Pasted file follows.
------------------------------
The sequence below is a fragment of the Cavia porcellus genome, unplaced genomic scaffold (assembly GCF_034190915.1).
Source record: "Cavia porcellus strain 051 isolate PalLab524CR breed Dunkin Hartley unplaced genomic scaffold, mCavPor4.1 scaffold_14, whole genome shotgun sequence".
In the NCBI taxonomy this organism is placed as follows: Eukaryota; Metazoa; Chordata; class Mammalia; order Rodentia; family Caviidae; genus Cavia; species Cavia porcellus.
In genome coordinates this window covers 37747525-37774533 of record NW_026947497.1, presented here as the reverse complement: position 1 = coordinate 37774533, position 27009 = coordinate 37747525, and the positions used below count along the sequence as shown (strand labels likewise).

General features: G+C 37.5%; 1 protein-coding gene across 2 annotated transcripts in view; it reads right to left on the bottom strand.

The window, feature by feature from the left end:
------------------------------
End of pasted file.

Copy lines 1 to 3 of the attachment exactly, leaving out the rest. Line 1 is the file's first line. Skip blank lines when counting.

The sequence below is a fragment of the Cavia porcellus genome, unplaced genomic scaffold (assembly GCF_034190915.1).
Source record: "Cavia porcellus strain 051 isolate PalLab524CR breed Dunkin Hartley unplaced genomic scaffold, mCavPor4.1 scaffold_14, whole genome shotgun sequence".
In the NCBI taxonomy this organism is placed as follows: Eukaryota; Metazoa; Chordata; class Mammalia; order Rodentia; family Caviidae; genus Cavia; species Cavia porcellus.